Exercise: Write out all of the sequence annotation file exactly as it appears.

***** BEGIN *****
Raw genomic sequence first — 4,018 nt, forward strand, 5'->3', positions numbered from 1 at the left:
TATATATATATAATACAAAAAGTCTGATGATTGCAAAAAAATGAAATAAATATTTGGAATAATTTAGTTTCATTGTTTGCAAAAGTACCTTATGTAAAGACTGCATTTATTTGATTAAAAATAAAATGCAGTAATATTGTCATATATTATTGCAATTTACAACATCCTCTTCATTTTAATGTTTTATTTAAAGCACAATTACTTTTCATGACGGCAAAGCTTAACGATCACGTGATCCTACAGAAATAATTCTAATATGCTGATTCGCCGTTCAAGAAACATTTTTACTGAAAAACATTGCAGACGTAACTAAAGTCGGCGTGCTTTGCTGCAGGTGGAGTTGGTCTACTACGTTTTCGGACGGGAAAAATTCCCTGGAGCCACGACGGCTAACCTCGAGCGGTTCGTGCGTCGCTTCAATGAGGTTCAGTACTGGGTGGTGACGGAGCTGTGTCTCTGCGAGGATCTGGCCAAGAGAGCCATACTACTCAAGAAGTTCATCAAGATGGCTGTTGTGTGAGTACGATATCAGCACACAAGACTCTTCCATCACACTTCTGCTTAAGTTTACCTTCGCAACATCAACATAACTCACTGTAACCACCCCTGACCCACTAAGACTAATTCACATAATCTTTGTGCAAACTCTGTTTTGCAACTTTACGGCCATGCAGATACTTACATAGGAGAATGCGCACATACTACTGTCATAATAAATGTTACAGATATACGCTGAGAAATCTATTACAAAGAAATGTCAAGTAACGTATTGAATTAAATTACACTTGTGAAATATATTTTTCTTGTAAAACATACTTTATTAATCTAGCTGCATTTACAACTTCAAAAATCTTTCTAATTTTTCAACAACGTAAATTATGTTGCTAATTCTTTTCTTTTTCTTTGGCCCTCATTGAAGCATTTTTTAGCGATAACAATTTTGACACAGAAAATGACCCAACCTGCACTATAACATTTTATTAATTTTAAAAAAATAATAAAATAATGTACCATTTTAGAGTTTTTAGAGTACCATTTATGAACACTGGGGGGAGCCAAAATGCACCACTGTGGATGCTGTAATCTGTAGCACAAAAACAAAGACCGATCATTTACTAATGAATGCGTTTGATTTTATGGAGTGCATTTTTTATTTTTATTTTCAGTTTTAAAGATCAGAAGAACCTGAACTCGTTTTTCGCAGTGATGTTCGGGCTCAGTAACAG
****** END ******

Raw genomic sequence first — 4,018 nt, forward strand, 5'->3', positions numbered from 1 at the left:
TATATATATATAATACAAAAAGTCTGATGATTGCAAAAAAATGAAATAAATATTTGGAATAATTTAGTTTCATTGTTTGCAAAAGTACCTTATGTAAAGACTGCATTTATTTGATTAAAAATAAAATGCAGTAATATTGTCATATATTATTGCAATTTACAACATCCTCTTCATTTTAATGTTTTATTTAAAGCACAATTACTTTTCATGACGGCAAAGCTTAACGATCACGTGATCCTACAGAAATAATTCTAATATGCTGATTCGCCGTTCAAGAAACATTTTTACTGAAAAACATTGCAGACGTAACTAAAGTCGGCGTGCTTTGCTGCAGGTGGAGTTGGTCTACTACGTTTTCGGACGGGAAAAATTCCCTGGAGCCACGACGGCTAACCTCGAGCGGTTCGTGCGTCGCTTCAATGAGGTTCAGTACTGGGTGGTGACGGAGCTGTGTCTCTGCGAGGATCTGGCCAAGAGAGCCATACTACTCAAGAAGTTCATCAAGATGGCTGTTGTGTGAGTACGATATCAGCACACAAGACTCTTCCATCACACTTCTGCTTAAGTTTACCTTCGCAACATCAACATAACTCACTGTAACCACCCCTGACCCACTAAGACTAATTCACATAATCTTTGTGCAAACTCTGTTTTGCAACTTTACGGCCATGCAGATACTTACATAGGAGAATGCGCACATACTACTGTCATAATAAATGTTACAGATATACGCTGAGAAATCTATTACAAAGAAATGTCAAGTAACGTATTGAATTAAATTACACTTGTGAAATATATTTTTCTTGTAAAACATACTTTATTAATCTAGCTGCATTTACAACTTCAAAAATCTTTCTAATTTTTCAACAACGTAAATTATGTTGCTAATTCTTTTCTTTTTCTTTGGCCCTCATTGAAGCATTTTTTAGCGATAACAATTTTGACACAGAAAATGACCCAACCTGCACTATAACATTTTATTAATTTTAAAAAAATAATAAAATAATGTACCATTTTAGAGTTTTTAGAGTACCATTTATGAACACTGGGGGGAGCCAAAATGCACCACTGTGGATGCTGTAATCTGTAGCACAAAAACAAAGACCGATCATTTACTAATGAATGCGTTTGATTTTATGGAGTGCATTTTTTATTTTTATTTTCAGTTTTAAAGATCAGAAGAACCTGAACTCGTTTTTCGCAGTGATGTTCGGGCTCAGTAACAG